- You will need to post bail so that you may be released from custody until your first hearing. Your bail will vary depending on the county and circumstances surrounding your arrest, but can range from a few hundred to a few thousand dollars. If you don’t have that kind of cash on hand, you will call a bail bondsman. Bail bondsmen will typically ask for 10 percent of the total bond. If your bond is $5000, you’re still going to have to come up with $500 quickly.
- On a first offense DUI conviction, you will be fined not less than $390, and not more than $1,000, excluding court fees.
- California requires 96 hours of jail time if you’re convicted of a DUI, 48 of which much be served consecutively. Many judges allow this time in work service. All of this will likely result in some time off work, and for many people lost time means lost wages. DUIs remain on your criminal record for life if employers or future landlords do a background check.
- You will get a minimum of 3 years probation.
- Your insurance carrier may place a surcharge on your auto insurance policy for up to three years. However, because a DUI stays on your driving record for 10 years in California, a driver with a DUI will not be eligible for a good driver discount for up to 10 years.
- Pay a license re-issue fee of at least $125. To get your license back you will probably have to complete an approved alcohol education and treatment program at your own expense.
- If you get your license back it will likely be restricted and you may be required to install an ignition interlock device, also at your own expense. An ignition interlock device (IID) is wired to your vehicle’s ignition and requires your breath sample before the engine will start. If the IID detects alcohol on your breath, the engine will not start. As you drive, you are periodically required to provide breath samples to ensure you haven’t taken a drink since beginning your journey.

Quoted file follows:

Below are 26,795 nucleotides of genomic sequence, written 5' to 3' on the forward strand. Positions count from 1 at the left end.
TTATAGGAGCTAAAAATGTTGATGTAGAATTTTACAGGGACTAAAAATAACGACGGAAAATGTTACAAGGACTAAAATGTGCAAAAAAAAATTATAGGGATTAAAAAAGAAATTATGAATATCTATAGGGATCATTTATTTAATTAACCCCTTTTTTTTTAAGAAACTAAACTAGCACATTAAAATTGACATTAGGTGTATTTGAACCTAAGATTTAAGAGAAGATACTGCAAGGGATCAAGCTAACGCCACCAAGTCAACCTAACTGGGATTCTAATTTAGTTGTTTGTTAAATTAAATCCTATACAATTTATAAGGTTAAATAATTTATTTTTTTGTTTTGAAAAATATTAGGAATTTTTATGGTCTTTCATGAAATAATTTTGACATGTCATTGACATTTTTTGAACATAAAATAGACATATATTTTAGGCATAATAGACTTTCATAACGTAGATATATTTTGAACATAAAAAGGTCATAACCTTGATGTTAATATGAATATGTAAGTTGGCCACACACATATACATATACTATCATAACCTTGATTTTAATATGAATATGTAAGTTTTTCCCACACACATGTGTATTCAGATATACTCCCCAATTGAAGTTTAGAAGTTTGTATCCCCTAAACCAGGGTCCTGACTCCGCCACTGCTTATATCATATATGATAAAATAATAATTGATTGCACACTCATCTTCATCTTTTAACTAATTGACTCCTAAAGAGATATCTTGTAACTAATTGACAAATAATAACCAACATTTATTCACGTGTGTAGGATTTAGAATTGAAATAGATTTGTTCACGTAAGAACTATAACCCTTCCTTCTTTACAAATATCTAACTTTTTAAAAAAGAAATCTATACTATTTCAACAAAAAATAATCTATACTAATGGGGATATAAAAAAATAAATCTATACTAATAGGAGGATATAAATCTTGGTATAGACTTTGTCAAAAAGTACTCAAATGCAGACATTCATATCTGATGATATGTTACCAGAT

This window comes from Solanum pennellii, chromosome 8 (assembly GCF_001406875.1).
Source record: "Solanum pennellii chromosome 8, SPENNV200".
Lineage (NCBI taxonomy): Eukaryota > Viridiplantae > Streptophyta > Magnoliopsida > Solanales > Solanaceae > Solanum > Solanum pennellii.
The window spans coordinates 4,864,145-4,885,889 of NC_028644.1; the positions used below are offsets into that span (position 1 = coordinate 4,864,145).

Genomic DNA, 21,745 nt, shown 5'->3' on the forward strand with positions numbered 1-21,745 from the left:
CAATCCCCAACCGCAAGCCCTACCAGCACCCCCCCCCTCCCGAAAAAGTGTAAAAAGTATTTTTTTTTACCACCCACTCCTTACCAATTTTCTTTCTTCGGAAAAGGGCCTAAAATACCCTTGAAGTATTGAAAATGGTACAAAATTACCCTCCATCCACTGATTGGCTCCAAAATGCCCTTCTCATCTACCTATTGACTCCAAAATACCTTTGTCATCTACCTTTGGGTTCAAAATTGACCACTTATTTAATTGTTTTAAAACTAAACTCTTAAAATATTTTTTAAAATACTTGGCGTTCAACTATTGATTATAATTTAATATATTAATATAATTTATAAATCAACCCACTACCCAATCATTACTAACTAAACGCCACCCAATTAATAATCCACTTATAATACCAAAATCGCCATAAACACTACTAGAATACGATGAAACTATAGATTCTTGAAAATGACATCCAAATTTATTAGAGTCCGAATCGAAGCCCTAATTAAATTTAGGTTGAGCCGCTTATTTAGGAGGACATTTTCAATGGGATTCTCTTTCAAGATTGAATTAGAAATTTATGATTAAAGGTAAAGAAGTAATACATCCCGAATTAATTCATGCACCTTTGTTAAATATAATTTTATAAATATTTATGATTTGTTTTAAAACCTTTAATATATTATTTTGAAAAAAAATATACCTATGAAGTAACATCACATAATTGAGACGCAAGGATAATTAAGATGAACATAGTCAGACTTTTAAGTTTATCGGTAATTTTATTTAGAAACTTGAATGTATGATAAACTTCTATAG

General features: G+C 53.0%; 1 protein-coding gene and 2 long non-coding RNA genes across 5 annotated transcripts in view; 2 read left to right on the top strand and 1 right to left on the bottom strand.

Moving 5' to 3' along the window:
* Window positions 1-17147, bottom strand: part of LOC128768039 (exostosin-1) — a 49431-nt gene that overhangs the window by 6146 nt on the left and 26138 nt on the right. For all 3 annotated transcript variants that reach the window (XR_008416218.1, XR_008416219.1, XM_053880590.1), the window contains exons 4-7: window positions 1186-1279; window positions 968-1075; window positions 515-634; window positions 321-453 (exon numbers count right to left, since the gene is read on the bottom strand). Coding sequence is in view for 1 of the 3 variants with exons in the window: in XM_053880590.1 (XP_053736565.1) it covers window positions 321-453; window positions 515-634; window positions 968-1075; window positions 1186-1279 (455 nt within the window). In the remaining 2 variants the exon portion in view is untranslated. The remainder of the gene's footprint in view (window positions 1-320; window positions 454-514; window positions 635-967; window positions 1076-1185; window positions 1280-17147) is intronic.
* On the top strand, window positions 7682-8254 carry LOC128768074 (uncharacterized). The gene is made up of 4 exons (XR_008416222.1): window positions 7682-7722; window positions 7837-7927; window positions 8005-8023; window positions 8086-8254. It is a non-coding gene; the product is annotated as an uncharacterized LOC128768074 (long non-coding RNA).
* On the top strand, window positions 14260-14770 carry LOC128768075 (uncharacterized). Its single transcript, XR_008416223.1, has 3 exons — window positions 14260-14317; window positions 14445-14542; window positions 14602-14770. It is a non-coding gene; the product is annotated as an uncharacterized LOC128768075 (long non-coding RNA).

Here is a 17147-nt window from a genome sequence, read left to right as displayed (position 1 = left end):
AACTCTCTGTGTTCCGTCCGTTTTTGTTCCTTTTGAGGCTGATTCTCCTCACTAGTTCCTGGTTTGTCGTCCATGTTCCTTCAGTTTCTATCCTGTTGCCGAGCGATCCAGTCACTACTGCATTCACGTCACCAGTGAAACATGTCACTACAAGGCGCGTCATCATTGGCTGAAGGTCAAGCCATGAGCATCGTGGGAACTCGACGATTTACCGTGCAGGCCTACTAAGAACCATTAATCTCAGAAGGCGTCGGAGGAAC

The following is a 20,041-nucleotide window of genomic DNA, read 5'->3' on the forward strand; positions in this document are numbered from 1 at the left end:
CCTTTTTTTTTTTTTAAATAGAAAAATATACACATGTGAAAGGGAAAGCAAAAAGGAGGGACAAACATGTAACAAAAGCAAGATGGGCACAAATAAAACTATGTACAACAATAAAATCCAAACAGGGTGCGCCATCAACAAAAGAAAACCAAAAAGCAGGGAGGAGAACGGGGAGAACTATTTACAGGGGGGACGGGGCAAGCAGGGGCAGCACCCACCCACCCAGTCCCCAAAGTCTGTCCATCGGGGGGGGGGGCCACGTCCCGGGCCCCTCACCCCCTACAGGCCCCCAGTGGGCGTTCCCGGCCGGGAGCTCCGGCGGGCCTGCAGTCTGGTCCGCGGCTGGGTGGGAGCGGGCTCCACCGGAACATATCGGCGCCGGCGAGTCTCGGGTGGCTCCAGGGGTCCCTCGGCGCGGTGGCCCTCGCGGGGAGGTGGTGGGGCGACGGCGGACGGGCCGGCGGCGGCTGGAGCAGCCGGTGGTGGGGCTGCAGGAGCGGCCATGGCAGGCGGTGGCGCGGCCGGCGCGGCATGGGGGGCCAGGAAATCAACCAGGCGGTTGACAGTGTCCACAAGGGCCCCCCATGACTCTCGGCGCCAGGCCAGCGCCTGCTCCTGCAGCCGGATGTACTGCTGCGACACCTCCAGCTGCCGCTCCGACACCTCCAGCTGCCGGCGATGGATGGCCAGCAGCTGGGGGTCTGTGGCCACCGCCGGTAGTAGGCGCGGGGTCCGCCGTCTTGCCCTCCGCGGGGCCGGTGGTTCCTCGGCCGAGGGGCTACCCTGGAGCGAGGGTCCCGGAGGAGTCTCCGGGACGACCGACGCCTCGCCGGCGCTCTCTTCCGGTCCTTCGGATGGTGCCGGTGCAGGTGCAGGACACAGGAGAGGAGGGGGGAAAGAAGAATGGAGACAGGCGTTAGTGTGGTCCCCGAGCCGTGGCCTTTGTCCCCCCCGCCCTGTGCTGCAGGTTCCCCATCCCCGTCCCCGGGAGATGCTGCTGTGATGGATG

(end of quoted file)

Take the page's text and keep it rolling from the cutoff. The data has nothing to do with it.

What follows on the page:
Next time you’re out enjoying adult beverage’s, don’t let the alcohol do the thinking when it comes time to close your tab and leave the bar. Just print this blog post out and put it in your purse or back pocket to remind you the list of troubles you’ll be dealing with should you get caught for a DUI. Not to mention the danger you’ll put others in if you get behind the wheel. Case in point…..Rodney King.
Source: Insurance Information Network of California
Lessons Learned – Week of February 13, 2011
Lessons Learned – Week of January 23, 2011
Hilarious vintage ‘Today Show’ clip of a much-befuddled Katie Couric struggling to figure out “What is the internet?”
How things have changed…
Lessons Learned – Week of January 9, 2011
Don’t text and walk.
Mall employees watch security footage of a girl falling face-first into a fountain while texting away on her phone.
Lessons Learned – Week of January 2, 2011
The Luckiest People On Earth!
Lessons Learned – Week of December 12, 2010
Fact: Falls from ladders injure over 20,000 American workers annually.
QVC Host: “Well, you know, it’s a very slippery floor up there in front of our door sometimes.”
Lessons Learned – Week of December 5, 2010
“Guy Rides His Scooter Backwards And Performs Tricks”
Enough said. Enjoy watching but don’t let this inspire you to try this on your Vespa
Lessons Learned – Week of November 28, 2010
Looks like I have a lot of work ahead of me today putting up lights. Careful, you may have a seizure watching this one:
And this was my idea of lights: